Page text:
I had to smile when I discovered, via Twitter, that a group of writers had set up a website to combat the invisibility of authors publishing their first book over the age of forty. Forty? I thought, echoing one of my characters’ consternation at a friend’s untimely death, But that’s so young!
I’ve been writing and composing stories all my life, but I was a little over forty before I began to take it seriously. While I won’t reveal my age to save my publishers the embarrassment of hosting an elderly prima-authorista, I can admit it’s taken a lot of years to refine my craft. So what’s it like to debut when I’m only a few years short of being eligible for a bus pass? Do I ever wish all this had happened decades before my hair turned grey?
Many of us write to explore alternative possibilities. My novel, Sugar and Snails, featuring a woman who opted for an alternative identity is testament to my personal interest in that theme. Just as my character, Diana, looks back on the life-changing decision she made as a teenager, I can trace my history to an early point where, in choosing one path, I turned my back on another.
As a student at Newcastle University in the late 1970s, I used to love scribbling stories cocooned in the mathematics department library. Although I was far too shy to show them to anyone, I did occasionally submit to competitions and magazines. One morning during Christmas holidays, too long ago now to recall the exact year (and, being pre the digital age, impossible to trace), I received a phone call from one of the Sunday broadsheets to say I’d been shortlisted for their student travel writing competition. Later in the day, they phoned back to say I’d won.
The entire family was excited. As I wondered aloud how I’d spend the generous prize money on another trip abroad, I pondered privately whether this might be a step towards writing as a career.
Like many families, mine had its share of craziness and it just so happened that this craziness erupted quite dramatically the following day. My good news was forgotten as the focus shifted onto the more troubled member of the tribe. While I didn’t make a conscious decision at that point to abandon my barely-articulated dreams of being a writer in favour of a more virtuous career in mental health care, I think I realised, at some level, that my designated role was to serve.
As luck – and hard work – would have it, I had a successful and satisfying career as a clinical psychologist in the NHS. Fiction was forgotten as I absorbed myself in the real-life stories of my clients. My work was emotionally and intellectually stimulating and, unlike writing, financially secure. But it was also draining in a manner it took me a while to acknowledge.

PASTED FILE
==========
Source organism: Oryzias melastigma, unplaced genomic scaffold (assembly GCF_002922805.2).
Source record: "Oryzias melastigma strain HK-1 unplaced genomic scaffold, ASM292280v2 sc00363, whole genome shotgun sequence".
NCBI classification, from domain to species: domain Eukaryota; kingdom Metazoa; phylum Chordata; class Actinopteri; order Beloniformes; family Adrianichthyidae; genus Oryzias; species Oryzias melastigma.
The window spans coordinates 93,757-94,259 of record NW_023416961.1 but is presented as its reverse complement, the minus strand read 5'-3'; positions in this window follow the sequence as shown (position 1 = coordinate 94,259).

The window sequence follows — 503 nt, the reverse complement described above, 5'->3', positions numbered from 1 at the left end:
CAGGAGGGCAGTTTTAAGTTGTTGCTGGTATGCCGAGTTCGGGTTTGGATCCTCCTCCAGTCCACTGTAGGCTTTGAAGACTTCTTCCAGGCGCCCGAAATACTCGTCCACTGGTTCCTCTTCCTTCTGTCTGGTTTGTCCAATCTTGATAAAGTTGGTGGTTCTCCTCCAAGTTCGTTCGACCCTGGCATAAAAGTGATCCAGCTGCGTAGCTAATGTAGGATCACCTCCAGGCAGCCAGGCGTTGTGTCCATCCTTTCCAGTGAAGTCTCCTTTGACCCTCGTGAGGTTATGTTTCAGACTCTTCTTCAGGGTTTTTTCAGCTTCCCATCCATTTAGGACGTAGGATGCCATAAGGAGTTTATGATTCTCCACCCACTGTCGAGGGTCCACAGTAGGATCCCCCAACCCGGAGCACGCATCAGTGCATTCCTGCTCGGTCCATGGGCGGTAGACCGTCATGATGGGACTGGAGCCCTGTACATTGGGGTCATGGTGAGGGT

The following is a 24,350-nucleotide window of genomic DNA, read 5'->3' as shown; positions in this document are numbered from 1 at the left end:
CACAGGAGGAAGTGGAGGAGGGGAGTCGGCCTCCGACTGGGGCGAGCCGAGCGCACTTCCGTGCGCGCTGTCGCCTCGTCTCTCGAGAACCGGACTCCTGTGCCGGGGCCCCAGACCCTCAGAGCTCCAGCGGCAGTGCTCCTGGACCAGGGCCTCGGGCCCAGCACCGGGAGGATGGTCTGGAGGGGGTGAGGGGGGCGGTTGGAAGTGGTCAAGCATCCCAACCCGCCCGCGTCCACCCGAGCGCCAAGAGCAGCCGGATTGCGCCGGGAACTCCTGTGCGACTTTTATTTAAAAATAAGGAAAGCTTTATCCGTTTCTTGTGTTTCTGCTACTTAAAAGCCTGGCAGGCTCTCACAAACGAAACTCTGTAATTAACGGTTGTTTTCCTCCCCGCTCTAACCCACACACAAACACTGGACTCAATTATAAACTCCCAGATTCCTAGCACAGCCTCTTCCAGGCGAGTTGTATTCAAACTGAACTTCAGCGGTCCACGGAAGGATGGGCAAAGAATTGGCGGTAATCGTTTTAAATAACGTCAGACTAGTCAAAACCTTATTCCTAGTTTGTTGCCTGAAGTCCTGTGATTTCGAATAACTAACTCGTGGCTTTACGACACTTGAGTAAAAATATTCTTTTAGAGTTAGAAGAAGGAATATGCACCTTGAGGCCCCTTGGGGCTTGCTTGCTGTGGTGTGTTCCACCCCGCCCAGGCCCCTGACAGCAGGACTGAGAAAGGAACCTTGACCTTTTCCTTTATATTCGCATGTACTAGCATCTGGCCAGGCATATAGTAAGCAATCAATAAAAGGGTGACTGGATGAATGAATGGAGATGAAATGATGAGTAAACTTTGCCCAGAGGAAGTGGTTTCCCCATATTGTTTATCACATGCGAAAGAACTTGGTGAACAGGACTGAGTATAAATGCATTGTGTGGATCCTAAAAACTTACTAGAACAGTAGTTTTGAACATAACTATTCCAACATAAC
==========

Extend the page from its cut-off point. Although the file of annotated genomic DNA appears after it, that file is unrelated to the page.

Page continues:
It took me a while to admit what I was missing by spending my time writing case reports instead of ideas for stories. Listening to the real people seated across from me instead of the characters in my head. Publishing papers in academic journals instead of short stories in magazines. If I didn’t make space to indulge my passion for words, I was likely to self-destruct.
Of course, my professional background proved to be useful experience when it came to making the switch. I understood about flawed characters and the lengths to which we go to protect ourselves from uncomfortable truths. I knew how to create a meaningful narrative from the fragments of people’s lives. I was used to the discipline of putting words on the page and working with editors’ feedback to sharpen my prose.
On the other hand, switching to creative writing was like going back to the reception class at school. Or like learning basic skills after suffering a stroke. I was surprised how clumsy I felt, how vulnerable to be a novice once more.
I’d like to pretend that maturity affords me some protection against the inevitable knocks and disappointments on the road to publication, but these hurt at any age. I delude myself that my greater length and depth of life experience puts me ahead of the bright young things, fresh out of university, so much more photogenic than me, until I read their dazzling prose. But I’m not here to compete. I’m simply glad that my story is out there, available to be read.
But there are genuine advantages to being a late starter in the writing business. With no retirement age, one can go on and on, as long as those brain cells keep firing. There’s not enough time for burnout; I envisage continuing my creativity and enthusiasm to my deathbed. I spent twenty-five years in clinical psychology; I hope to match that in my career as a novelist.